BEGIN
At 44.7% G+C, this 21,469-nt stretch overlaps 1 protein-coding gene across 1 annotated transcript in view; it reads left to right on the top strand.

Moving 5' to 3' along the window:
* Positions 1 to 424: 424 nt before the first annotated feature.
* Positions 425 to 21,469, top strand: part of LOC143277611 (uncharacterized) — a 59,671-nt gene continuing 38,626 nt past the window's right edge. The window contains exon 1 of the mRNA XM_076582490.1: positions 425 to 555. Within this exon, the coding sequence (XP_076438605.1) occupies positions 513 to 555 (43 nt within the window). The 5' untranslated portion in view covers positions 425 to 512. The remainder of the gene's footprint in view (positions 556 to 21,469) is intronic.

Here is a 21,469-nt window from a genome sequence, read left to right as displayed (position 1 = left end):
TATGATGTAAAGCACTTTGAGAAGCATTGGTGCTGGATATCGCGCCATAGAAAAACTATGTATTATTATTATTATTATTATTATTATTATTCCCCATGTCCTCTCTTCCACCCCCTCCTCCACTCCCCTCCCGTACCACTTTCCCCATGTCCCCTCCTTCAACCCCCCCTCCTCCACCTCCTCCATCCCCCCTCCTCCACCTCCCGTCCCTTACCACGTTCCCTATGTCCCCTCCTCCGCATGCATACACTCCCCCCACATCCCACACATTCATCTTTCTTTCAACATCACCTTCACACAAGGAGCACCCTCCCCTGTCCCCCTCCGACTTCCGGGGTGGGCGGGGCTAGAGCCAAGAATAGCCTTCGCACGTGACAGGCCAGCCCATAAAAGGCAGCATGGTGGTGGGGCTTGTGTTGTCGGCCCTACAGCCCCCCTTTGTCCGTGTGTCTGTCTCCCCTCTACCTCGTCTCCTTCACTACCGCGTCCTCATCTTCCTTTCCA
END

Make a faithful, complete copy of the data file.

At 44.7% G+C, this 21,469-nt stretch overlaps 1 protein-coding gene across 1 annotated transcript in view; it reads left to right on the top strand.

Moving 5' to 3' along the window:
* Positions 1 to 424: 424 nt before the first annotated feature.
* Positions 425 to 21,469, top strand: part of LOC143277611 (uncharacterized) — a 59,671-nt gene continuing 38,626 nt past the window's right edge. The window contains exon 1 of the mRNA XM_076582490.1: positions 425 to 555. Within this exon, the coding sequence (XP_076438605.1) occupies positions 513 to 555 (43 nt within the window). The 5' untranslated portion in view covers positions 425 to 512. The remainder of the gene's footprint in view (positions 556 to 21,469) is intronic.

Here is a 21,469-nt window from a genome sequence, read left to right as displayed (position 1 = left end):
TATGATGTAAAGCACTTTGAGAAGCATTGGTGCTGGATATCGCGCCATAGAAAAACTATGTATTATTATTATTATTATTATTATTATTATTCCCCATGTCCTCTCTTCCACCCCCTCCTCCACTCCCCTCCCGTACCACTTTCCCCATGTCCCCTCCTTCAACCCCCCCTCCTCCACCTCCTCCATCCCCCCTCCTCCACCTCCCGTCCCTTACCACGTTCCCTATGTCCCCTCCTCCGCATGCATACACTCCCCCCACATCCCACACATTCATCTTTCTTTCAACATCACCTTCACACAAGGAGCACCCTCCCCTGTCCCCCTCCGACTTCCGGGGTGGGCGGGGCTAGAGCCAAGAATAGCCTTCGCACGTGACAGGCCAGCCCATAAAAGGCAGCATGGTGGTGGGGCTTGTGTTGTCGGCCCTACAGCCCCCCTTTGTCCGTGTGTCTGTCTCCCCTCTACCTCGTCTCCTTCACTACCGCGTCCTCATCTTCCTTTCCA